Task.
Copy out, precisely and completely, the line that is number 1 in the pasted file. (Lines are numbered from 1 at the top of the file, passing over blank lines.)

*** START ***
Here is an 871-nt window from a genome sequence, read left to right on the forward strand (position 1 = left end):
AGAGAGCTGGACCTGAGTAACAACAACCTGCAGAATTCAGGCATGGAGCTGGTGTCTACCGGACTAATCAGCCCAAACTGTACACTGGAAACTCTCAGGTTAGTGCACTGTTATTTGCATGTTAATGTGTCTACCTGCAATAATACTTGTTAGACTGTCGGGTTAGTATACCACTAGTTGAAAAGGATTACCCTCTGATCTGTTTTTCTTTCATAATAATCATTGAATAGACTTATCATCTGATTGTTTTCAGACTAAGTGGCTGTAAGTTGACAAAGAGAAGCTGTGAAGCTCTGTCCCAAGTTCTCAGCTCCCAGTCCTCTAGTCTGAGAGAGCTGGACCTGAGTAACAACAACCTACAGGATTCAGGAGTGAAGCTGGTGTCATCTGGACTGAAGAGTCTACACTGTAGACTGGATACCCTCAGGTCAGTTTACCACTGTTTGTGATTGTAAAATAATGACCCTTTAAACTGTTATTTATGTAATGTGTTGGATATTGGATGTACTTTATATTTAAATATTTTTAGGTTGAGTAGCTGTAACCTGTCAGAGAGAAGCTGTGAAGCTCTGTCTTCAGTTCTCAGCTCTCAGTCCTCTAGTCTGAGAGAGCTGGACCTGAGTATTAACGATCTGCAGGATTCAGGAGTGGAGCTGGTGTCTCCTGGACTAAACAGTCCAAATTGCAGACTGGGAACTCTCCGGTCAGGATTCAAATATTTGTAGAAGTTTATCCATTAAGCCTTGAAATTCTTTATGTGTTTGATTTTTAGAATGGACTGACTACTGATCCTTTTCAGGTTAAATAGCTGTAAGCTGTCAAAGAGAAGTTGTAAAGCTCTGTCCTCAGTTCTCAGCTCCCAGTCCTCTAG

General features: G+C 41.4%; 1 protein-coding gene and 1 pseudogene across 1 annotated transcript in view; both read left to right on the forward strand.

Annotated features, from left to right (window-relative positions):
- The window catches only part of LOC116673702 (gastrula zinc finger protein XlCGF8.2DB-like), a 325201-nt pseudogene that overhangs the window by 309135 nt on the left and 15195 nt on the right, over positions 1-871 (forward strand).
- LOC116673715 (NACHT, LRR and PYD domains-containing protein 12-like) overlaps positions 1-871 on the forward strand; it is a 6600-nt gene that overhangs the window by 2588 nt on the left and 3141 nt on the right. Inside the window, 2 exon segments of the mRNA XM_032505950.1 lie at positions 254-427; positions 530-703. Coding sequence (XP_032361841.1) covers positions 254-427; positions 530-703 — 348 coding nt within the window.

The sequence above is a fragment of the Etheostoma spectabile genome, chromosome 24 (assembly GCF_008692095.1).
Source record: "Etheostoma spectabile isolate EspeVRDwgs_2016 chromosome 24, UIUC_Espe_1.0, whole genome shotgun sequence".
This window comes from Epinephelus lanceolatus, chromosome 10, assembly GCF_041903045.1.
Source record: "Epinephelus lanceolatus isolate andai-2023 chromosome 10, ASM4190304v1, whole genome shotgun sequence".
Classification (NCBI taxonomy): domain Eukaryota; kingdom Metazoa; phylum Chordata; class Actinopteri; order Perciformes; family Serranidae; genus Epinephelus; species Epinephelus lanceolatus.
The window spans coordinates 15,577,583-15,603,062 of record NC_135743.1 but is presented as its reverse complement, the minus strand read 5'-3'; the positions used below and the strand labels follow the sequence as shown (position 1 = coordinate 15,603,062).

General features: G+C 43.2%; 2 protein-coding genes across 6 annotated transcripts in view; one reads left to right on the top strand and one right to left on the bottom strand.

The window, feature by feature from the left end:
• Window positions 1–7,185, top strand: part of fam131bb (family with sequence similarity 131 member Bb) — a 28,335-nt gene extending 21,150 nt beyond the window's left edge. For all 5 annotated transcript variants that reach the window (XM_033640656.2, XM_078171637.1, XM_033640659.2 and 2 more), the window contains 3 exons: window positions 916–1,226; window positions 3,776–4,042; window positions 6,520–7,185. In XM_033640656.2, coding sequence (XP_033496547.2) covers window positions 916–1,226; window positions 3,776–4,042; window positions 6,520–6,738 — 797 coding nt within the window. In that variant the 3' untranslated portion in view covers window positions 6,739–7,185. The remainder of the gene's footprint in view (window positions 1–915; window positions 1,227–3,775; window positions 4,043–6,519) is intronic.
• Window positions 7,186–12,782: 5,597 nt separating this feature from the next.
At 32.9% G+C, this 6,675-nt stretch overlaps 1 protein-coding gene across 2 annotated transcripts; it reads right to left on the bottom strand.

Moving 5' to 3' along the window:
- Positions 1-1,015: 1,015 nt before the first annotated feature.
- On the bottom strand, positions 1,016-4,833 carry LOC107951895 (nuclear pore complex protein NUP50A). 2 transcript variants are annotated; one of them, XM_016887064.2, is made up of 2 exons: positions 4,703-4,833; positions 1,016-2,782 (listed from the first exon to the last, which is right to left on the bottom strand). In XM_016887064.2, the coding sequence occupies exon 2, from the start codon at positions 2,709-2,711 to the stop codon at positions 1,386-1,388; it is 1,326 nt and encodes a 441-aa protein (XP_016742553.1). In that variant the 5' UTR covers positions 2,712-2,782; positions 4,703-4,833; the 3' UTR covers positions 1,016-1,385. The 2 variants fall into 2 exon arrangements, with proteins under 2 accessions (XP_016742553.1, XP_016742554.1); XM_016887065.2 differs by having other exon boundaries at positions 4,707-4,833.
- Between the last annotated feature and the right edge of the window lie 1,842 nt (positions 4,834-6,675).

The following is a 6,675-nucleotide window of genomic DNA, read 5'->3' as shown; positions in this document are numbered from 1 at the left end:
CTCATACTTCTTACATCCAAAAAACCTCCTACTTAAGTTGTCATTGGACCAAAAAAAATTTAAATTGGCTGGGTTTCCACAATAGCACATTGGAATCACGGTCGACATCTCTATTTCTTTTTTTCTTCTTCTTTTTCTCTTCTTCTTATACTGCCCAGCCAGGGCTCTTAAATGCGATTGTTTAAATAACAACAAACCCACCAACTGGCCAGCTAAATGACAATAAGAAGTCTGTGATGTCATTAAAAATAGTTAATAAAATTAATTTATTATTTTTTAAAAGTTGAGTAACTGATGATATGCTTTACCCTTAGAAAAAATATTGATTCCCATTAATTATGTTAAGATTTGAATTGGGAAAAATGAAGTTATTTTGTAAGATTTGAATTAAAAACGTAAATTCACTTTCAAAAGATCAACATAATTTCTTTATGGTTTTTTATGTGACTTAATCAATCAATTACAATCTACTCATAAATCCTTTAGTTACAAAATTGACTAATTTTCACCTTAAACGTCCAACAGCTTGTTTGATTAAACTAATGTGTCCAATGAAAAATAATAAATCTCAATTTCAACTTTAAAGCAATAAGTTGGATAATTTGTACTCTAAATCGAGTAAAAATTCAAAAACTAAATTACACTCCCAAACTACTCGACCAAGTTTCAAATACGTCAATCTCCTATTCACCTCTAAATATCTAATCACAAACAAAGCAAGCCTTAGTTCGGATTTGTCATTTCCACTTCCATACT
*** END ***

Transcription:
Here is an 871-nt window from a genome sequence, read left to right on the forward strand (position 1 = left end):